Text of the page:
“I think today didn’t really go as we planned, the results didn’t come out as well as we hoped, but I really enjoyed playing for my first time and I’m really happy to be the youngest player at a World Cup,” Phair said after the match. “I’m really proud and really honoured to be the first mixed player for the Korean Federation also and I really think that I appreciate the opportunity I was given and I’m very honoured.”

In the end, however, it was heartbreak for Phair & Co., and euphoria for Colombia as they secured just their second-ever win at a World Cup. Expected to be a cagey affair, with both sides keen for at least a point to help get out of a tight Group H, it was instead a fiery encounter with both sides happy to bring physicality to the game and Colombia reaping the rewards of constant attacking pressure.

Catalina Usme‘s 30th-minute penalty had the Colombia-heavy crowd cheering, before fellow midfielder Caicedo became the 10th-youngest World Cup goal scorer when she dribbled 42 meters to add the side’s second minutes later.

While Korea had their chances to get on the scoreboard, they were unable to convert their five attempts at goal and instead were forced to withstand wave after wave of Colombian attacks. — Brittany Mitchell.

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Should Daly start over Russo for England in the World Cup?

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England put on a show in training

GOSFORD, Australia — Under blue skies, against the picturesque backdrop of the harbour, England trained in front of around 2,000 local children who had flocked to the Central Coast Mariners’ stadium to catch a glimpse of the team.

England put on an open training session, lasting nearly two hours, as the children cheered every goal, and watched on as Sarina Wiegman’s team continued their preparations for the game against Denmark on Friday.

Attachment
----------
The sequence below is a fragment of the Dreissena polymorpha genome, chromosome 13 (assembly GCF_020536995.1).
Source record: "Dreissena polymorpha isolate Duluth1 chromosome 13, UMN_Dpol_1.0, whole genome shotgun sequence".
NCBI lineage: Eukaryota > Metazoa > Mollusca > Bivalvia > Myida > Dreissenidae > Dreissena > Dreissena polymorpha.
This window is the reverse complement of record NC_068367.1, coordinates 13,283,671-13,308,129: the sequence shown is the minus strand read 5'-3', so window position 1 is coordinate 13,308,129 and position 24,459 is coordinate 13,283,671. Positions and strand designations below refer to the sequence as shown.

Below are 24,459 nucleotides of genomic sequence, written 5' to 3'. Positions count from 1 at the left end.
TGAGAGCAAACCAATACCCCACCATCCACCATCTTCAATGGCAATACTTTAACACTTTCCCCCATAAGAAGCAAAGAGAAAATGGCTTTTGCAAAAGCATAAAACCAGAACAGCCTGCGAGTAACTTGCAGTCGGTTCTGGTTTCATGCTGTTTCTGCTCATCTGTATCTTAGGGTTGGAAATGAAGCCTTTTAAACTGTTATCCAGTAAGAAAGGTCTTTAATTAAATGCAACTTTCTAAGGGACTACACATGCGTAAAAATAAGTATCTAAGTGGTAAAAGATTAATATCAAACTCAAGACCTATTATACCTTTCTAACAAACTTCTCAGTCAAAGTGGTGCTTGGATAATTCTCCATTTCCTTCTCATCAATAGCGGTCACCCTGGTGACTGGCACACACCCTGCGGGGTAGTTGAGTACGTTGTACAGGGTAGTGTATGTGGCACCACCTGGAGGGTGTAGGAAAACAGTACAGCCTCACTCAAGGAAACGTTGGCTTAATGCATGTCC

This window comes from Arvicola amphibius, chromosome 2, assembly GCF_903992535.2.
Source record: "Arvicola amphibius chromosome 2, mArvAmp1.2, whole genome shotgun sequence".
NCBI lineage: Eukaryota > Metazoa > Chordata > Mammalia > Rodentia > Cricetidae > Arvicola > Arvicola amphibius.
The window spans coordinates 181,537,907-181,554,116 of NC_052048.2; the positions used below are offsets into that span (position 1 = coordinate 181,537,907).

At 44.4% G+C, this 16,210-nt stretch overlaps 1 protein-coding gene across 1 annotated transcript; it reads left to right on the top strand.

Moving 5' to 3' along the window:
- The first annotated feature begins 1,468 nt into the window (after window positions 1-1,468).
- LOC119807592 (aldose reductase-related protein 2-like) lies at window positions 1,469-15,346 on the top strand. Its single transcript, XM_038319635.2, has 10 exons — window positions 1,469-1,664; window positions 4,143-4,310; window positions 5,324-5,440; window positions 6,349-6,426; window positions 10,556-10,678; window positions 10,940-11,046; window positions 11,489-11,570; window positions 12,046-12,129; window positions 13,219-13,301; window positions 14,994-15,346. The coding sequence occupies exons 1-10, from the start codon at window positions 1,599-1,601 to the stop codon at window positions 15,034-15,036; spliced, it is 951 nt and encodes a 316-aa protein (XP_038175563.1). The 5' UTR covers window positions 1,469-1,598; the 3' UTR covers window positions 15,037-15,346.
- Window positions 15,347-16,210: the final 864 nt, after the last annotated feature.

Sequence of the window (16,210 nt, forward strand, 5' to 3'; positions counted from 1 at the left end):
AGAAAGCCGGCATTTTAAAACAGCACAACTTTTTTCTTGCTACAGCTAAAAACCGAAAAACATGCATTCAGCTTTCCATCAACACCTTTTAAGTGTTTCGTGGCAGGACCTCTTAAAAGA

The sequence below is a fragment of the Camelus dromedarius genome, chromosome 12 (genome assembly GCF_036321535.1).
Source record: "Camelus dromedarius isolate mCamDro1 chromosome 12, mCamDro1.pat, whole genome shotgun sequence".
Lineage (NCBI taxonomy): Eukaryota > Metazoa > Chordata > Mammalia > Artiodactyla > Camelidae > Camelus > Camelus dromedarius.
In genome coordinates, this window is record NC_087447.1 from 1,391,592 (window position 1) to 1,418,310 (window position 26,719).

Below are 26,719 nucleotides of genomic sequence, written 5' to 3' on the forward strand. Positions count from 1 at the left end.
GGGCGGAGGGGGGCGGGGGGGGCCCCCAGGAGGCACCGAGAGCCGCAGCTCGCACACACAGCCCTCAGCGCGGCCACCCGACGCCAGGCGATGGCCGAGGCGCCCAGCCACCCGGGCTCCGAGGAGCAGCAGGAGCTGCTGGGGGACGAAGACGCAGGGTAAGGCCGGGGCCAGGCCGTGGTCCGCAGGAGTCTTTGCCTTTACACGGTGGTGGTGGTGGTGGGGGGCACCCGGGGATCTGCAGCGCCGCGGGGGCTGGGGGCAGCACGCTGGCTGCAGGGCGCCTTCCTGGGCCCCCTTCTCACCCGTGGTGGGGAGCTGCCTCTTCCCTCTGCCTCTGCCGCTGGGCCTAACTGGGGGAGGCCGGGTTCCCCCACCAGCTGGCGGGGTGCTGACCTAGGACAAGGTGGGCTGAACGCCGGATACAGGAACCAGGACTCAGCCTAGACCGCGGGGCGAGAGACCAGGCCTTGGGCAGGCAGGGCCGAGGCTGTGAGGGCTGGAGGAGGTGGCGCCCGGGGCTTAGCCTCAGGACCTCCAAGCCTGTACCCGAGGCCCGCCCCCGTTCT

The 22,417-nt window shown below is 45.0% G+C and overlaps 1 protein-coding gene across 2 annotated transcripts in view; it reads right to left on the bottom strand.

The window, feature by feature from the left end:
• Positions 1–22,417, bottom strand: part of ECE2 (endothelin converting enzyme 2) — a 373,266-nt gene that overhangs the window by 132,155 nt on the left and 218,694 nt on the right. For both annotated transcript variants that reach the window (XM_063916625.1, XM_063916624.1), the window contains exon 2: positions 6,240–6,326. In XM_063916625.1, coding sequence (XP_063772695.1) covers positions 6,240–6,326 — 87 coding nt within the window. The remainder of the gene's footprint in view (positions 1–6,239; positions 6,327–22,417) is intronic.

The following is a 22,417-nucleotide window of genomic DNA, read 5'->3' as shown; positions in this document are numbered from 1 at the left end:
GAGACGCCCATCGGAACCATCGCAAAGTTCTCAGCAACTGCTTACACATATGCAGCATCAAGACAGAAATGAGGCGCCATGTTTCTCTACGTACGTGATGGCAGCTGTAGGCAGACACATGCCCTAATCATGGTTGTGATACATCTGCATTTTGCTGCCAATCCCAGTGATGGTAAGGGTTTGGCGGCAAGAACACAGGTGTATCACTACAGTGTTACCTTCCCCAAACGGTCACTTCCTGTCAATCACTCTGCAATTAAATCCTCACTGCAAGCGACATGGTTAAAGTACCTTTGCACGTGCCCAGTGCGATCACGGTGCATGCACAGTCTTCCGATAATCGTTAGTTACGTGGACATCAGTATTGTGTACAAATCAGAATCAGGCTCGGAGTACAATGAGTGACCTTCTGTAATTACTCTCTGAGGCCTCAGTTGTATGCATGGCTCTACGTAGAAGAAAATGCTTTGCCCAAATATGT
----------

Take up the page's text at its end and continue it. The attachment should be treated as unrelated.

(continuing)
They saw England fine tuning their combinations, with Lauren James, Alessia Russo and Chloe Kelly linking up for one brilliantly-worked goal. They saw Georgia Stanway and Keira Walsh going through their own bespoke drill working on quick passing. And they also saw Millie Bright working with two coaches as she pinged various long passes out to the right wing.

The occasion was marked by the traditional welcoming ceremony, led by the Darkinjung group.

They’re particularly proud of their pitch here — an immaculate surface at the Central Coast Stadium which has won awards in the past. It’s the same patch of grass where Jamaica‘s Olympic sprint legend Usain Bolt had his brief trial with the Mariners back in 2018. — Tom Hamilton.

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Popp ‘phones home’ in celebration

Alexandra Popp may end up winning the Golden Boot at this World Cup, but she’s already left her mark on the tournament with a brace of goals in Germany‘s 6-0 win over Morocco.

The Germany striker marked her first with an eye-catching goal celebration. She pointed to the sky with one arm, and made a telephone sign with her other hand. The inspiration? The 1982 film “E.T. the Extra-Terrestrial.”

“The gesture I used to celebrate my goal comes from E.T. when he wants to phone home,” said Popp. “I phone home because we’re a long way from home. It’s not just for those who sit in front of the TV, but also for the people who can’t be with us any more and are very important to me. It shows that I think of them.”

Popp’s two-goal performance pleased her coach Martina Voss-Tecklenburg.

“That our goal scorer is also our captain is great. She knows she can score from the crosses and we know how our team plays,” she said. “Wherever she plays, she is a great leader, a great captain and one of the very best. She is also a team player. We don’t just have Alex but a lot of other players who take on responsibility. It’s a really important aspect of our team. But I’m so happy that Alex is with us because she is great.” — Tom Hamilton.